X
Henry Ridgwell
January 31, 2015 10:50 PM
Relations between Russia and the West are set to become even more strained amid an inquiry in London into the murder of a former Russian spy. Lawyers at the inquiry accuse Russian President Vladimir Putin of directing a "mafia state." Meanwhile, Royal Air Force fighters intercepted Russian bombers close to British airspace this week, prompting authorities to summon Moscow’s ambassador. Henry Ridgwell reports.
Video

Video Spy Murder Probe Likely to Further Strain British-Russian Relations

Relations between Russia and the West are set to become even more strained amid an inquiry in London into the murder of a former Russian spy. Lawyers at the inquiry accuse Russian President Vladimir Putin of directing a "mafia state." Meanwhile, Royal Air Force fighters intercepted Russian bombers close to British airspace this week, prompting authorities to summon Moscow’s ambassador. Henry Ridgwell reports.
Video

Video Ukrainian Neighborhood Divided Over Conflict

People in eastern Ukraine’s Donetsk and Luhansk districts find themselves squarely in the path of advancing Russian-backed rebels, who want to take back the territory they held at the beginning of the conflict last year. Many local residents are afraid, but others would welcome the change, even when a rebel shell lands in their neighborhood. From the Luhansk district, 15 kilometers from where the Ukrainian government marks the front line, VOA’s Al Pessin reports.
Video

Video Threat of Creeping Lava Has Hawaiians on Edge

Residents of the small town of Pahoa on the Big Island of Hawaii face an advancing threat from the Kilauea volcano. Local residents are keeping a watchful eye on creeping lava. Mike O’Sullivan reports.
Video

Video Jefferson's Library Continues to Impress, 200 Years Later

Two hundred years after the U.S. Congress purchased a huge collection of books belonging to former President Thomas Jefferson, it remains one of America’s greatest literal treasures and has become the centerpiece of Washington’s Library of Congress. VOA’s Deborah Block reports.
Video

Video Egypt's Suez Canal Dreams Tempered by Continued Unrest

Egypt plans to expand the Suez Canal, raising hopes that the end of its economic crisis may be in sight. But some analysts say they expect the project may cost too much and take too long to make life better for everyday Egyptians. VOA's Heather Murdock reports.
Video

Video Pro-Kremlin Youth Group Creatively Promotes 'Patriotic' Propaganda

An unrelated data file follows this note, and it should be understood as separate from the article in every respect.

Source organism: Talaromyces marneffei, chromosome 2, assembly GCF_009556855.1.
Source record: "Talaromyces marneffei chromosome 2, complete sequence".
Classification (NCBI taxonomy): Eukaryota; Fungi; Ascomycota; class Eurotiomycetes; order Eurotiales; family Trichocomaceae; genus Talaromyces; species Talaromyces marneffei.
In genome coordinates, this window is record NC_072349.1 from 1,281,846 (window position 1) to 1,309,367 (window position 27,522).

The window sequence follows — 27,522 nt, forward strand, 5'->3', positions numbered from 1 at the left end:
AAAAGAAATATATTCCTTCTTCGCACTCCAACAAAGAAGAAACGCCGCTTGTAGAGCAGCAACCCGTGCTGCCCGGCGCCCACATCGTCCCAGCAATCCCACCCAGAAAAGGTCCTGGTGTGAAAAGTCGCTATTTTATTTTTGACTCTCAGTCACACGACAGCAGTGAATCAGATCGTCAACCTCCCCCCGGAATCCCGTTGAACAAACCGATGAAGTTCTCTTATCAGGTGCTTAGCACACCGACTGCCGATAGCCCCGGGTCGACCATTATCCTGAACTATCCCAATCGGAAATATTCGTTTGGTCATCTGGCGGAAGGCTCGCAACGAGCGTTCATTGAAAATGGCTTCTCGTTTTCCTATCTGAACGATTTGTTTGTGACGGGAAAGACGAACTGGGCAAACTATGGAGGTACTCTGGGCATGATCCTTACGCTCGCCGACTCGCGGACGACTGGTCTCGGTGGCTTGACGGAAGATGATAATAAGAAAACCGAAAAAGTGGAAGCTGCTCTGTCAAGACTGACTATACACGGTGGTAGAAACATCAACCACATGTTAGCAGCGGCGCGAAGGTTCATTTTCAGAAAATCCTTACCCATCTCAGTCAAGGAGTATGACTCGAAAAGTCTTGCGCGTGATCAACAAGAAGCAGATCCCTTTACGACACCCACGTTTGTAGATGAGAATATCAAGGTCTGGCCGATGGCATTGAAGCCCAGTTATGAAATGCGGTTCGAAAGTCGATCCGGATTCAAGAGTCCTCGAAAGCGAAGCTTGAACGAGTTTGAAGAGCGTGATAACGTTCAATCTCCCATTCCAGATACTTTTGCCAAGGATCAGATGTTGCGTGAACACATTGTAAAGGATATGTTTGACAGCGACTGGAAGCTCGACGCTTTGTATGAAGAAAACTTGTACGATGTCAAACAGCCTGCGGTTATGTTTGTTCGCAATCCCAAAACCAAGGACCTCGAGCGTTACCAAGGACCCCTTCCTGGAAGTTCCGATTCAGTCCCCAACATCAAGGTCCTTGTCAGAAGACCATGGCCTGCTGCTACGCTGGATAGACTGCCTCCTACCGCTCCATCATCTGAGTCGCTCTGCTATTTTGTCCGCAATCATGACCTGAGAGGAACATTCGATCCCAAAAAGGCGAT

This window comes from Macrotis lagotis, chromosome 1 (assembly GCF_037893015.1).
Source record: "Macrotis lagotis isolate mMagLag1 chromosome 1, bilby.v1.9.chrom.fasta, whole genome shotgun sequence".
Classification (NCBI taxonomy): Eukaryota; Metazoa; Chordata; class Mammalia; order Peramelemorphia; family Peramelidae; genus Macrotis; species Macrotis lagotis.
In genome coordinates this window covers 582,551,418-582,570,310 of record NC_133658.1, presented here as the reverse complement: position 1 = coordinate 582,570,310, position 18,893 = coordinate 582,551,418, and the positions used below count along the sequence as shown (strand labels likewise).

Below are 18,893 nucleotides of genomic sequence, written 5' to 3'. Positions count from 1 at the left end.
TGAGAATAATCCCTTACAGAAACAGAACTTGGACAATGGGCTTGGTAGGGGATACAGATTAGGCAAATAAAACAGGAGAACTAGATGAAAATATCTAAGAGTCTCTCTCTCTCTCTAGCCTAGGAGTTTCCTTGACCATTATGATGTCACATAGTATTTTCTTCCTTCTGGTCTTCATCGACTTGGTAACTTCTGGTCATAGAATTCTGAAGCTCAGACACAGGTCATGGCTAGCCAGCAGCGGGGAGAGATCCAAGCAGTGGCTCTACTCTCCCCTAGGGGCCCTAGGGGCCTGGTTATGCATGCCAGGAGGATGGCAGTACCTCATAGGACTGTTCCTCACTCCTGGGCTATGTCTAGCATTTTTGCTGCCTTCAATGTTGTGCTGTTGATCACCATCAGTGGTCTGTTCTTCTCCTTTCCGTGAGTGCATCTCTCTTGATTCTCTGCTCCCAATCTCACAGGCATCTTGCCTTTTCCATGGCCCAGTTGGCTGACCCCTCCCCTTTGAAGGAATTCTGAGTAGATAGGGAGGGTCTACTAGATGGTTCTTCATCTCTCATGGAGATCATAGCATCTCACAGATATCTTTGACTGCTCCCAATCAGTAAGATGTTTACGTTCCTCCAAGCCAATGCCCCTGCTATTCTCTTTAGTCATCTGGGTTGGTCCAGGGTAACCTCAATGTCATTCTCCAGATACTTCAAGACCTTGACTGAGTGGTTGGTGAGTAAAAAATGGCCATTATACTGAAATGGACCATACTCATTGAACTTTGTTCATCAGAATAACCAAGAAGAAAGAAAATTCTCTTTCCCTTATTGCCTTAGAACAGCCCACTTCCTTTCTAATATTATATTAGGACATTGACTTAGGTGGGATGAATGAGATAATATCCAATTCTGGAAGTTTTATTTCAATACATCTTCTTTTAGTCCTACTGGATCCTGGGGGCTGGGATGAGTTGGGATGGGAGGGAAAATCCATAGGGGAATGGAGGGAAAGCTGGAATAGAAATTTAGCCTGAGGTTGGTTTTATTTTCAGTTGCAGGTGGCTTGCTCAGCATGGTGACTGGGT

As Russia's President Vladimir Putin faces international pressure over Ukraine and a failing economy, unofficial domestic groups are rallying to his support. One such youth organization, CET, or Network, uses creative multimedia to appeal to Russia's urban youth with patriotic propaganda. VOA's Daniel Schearf reports.
Video

Video Filmmakers Produce Hand-Painted Documentary on Van Gogh

The troubled life of the famous 19th century Dutch painter Vincent van Gogh has been told through many books and films, but never in the way a group of filmmakers now intends to do. "Loving Vincent " will be the first ever feature-length film made of animated hand-painted images, done in the style of the late artist. VOA’s George Putic reports.
Video

Video Issues or Ethnicity? Question Divides Nigeria

As Nigeria goes to the polls next month, many expect the two top presidential contenders to gain much of their support from constituencies organized along ethnic or religious lines. But are faith and regional blocs really what political power in Nigeria is about? Chris Stein reports.
Video

Video Rock-Consuming Organisms Alter Views of Life Processes

Scientists thought they knew much about how life works, until a discovery more than two decades ago challenged conventional beliefs. Scientists found that there are organisms that breathe rocks. And it is only recently that the scientific community is accepting that there are organisms that could get energy out of rocks. Correspondent Elizabeth Lee reports.
Video

Video Paris Attacks Highlight Global Weapons Black Market

As law enforcement officials piece together how the Paris and Belgian terror cells carried out their recent attacks, questions are being asked about how they obtained military grade assault weapons - which are illegal in the European Union. As VOA's Jeff Swicord reports, experts say there is a very active worldwide black market for these weapons, and criminals and terrorists are buying.
Video

Video Activists Accuse China of Targeting Religious Freedom

The U.S.-based Chinese religious rights group ChinaAid says 2014 was the worst year for religious freedom in China since the end of the Cultural Revolution. As Ye Fan reports, activists say Beijing has been tightening religious controls ever since Chinese leader Xi Jinping came to office. Hu Wei narrates.
Video

Video Theologians Cast Doubt on Morality of Drone Strikes

In 2006, stirred by photos of U.S. soldiers mistreating Iraqi prisoners, a group of American faith leaders and academics launched the National Religious Campaign Against Torture. It played an important role in getting Congress to investigate, and the president to ban, torture. VOA's Jerome Socolovsky reports.

Circumventing Censorship

An Internet Primer for Healthy Web Habits

As surveillance and censoring technologies advance, so, too, do new tools for your computer or mobile device that help protect your privacy and break through Internet censorship.
More

All About America

AppleAndroid